8. Making it emotional
When choosing names, the decision can be very subjective. We’ve all had experience in naming someone or something. We all carry personal associations around certain names. And we all have preferences, usually based on other successful brands in the market, or brands we personally like or respect.
So it’s important, when choosing a name, to choose based on clear criteria for success. In the points above, we’ve covered many of the ways to do this early on in the process. But once you arrive at a final shortlist of name candidates, research can be a powerful, quantifiable tool. By carefully testing names with the people who will ultimately determine the success of your brand—your target audience—you can determine appeal and weed out any unanticipated negative reactions.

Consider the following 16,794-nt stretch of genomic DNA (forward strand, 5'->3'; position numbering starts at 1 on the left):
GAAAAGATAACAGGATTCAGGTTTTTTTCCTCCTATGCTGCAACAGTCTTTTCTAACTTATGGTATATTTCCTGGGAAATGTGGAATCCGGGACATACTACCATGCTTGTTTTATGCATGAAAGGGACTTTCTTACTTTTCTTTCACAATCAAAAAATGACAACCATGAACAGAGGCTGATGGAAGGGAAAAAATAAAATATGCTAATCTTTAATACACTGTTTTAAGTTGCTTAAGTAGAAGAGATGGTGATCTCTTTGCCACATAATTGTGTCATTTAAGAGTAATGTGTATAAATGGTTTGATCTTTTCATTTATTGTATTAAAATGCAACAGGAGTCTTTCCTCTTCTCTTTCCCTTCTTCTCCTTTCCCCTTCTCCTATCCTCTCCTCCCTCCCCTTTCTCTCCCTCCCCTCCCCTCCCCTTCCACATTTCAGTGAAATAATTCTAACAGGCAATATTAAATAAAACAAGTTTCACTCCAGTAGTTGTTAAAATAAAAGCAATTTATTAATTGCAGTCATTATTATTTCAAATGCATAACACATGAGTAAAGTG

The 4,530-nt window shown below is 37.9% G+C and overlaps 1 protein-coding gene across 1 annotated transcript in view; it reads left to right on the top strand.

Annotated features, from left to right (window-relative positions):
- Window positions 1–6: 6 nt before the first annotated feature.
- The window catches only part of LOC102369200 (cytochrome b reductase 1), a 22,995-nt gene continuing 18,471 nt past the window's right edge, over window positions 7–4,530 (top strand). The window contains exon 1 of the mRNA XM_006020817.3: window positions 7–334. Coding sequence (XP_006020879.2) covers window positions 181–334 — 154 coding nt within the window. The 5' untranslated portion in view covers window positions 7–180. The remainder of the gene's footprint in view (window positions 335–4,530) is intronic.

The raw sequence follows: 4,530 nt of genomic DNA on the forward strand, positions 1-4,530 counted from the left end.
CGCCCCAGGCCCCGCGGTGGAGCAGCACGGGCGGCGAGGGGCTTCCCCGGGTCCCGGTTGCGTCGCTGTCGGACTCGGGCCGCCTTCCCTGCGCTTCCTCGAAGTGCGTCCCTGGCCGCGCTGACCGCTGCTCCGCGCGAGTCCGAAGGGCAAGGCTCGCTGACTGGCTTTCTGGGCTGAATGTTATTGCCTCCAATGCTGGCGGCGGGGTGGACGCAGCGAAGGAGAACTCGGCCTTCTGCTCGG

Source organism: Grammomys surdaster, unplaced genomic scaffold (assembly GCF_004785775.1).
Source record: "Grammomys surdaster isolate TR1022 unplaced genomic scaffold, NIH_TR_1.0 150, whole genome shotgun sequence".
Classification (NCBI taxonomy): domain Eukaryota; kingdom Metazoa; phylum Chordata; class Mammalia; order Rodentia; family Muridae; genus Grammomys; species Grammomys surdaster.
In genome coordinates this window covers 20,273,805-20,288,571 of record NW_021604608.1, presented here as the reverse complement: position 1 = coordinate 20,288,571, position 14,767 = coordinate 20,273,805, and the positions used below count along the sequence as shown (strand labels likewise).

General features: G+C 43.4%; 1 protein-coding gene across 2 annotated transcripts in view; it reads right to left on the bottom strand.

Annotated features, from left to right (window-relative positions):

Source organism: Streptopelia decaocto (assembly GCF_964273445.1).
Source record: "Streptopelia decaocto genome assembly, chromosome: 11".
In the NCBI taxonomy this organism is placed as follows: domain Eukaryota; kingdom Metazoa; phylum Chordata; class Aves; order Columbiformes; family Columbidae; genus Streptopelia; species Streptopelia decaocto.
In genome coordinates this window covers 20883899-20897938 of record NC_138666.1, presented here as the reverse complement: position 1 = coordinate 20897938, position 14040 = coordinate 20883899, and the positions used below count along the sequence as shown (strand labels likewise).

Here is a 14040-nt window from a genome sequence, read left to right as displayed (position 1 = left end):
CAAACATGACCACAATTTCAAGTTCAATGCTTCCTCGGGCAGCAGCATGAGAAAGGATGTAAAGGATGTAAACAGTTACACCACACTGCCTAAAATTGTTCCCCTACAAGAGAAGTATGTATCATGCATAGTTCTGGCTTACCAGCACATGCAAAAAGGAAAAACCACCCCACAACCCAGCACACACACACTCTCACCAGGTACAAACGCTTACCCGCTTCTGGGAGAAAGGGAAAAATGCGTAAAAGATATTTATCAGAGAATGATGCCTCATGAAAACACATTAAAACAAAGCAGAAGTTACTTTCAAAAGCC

Research can’t tell us everything and it should not be the only way by which you decide on a name. Nor should it limit you from taking (calculated) risks. But it does help guide your decision-making and build consensus among your key stakeholders.
9. Underestimating the story you need to tell at launch
Once the name has been chosen, the leadership team and the board have signed off, and the name and the identity come together, the real anxiety can set in: What will people think of the name? More specifically, what will our target audience think?
In a time when everyone can be a critic with a keyboard, the story that is told as the name launches matters. This doesn’t mean your organization needs to share some over-manufactured story about language roots. It’s more about being honest with your customers about what the new name means for them. The name should provide a tie to a benefit, the articulation of a new promise, and reassurance as to what will change—and what will remain the same.